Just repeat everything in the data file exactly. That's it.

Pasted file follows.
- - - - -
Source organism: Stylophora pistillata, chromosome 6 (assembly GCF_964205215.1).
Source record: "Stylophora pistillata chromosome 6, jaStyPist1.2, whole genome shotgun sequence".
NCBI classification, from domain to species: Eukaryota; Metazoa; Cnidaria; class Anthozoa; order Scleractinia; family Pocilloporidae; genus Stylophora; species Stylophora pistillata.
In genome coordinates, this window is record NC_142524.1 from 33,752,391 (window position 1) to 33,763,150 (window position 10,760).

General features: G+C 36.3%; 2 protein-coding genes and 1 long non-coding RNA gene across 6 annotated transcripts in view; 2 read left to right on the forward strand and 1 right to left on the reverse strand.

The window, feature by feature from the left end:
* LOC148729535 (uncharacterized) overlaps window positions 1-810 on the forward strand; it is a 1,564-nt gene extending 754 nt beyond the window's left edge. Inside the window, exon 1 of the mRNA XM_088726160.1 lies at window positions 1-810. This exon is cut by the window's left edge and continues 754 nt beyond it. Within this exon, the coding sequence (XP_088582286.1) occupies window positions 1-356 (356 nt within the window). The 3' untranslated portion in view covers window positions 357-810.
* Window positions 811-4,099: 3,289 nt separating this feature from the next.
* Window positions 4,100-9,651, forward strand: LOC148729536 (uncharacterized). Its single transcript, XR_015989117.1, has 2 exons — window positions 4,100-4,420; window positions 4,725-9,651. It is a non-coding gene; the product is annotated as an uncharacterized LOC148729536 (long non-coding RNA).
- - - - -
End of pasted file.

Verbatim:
Source organism: Stylophora pistillata, chromosome 6 (assembly GCF_964205215.1).
Source record: "Stylophora pistillata chromosome 6, jaStyPist1.2, whole genome shotgun sequence".
NCBI classification, from domain to species: Eukaryota; Metazoa; Cnidaria; class Anthozoa; order Scleractinia; family Pocilloporidae; genus Stylophora; species Stylophora pistillata.
In genome coordinates, this window is record NC_142524.1 from 33,752,391 (window position 1) to 33,763,150 (window position 10,760).

General features: G+C 36.3%; 2 protein-coding genes and 1 long non-coding RNA gene across 6 annotated transcripts in view; 2 read left to right on the forward strand and 1 right to left on the reverse strand.

The window, feature by feature from the left end:
* LOC148729535 (uncharacterized) overlaps window positions 1-810 on the forward strand; it is a 1,564-nt gene extending 754 nt beyond the window's left edge. Inside the window, exon 1 of the mRNA XM_088726160.1 lies at window positions 1-810. This exon is cut by the window's left edge and continues 754 nt beyond it. Within this exon, the coding sequence (XP_088582286.1) occupies window positions 1-356 (356 nt within the window). The 3' untranslated portion in view covers window positions 357-810.
* Window positions 811-4,099: 3,289 nt separating this feature from the next.
* Window positions 4,100-9,651, forward strand: LOC148729536 (uncharacterized). Its single transcript, XR_015989117.1, has 2 exons — window positions 4,100-4,420; window positions 4,725-9,651. It is a non-coding gene; the product is annotated as an uncharacterized LOC148729536 (long non-coding RNA).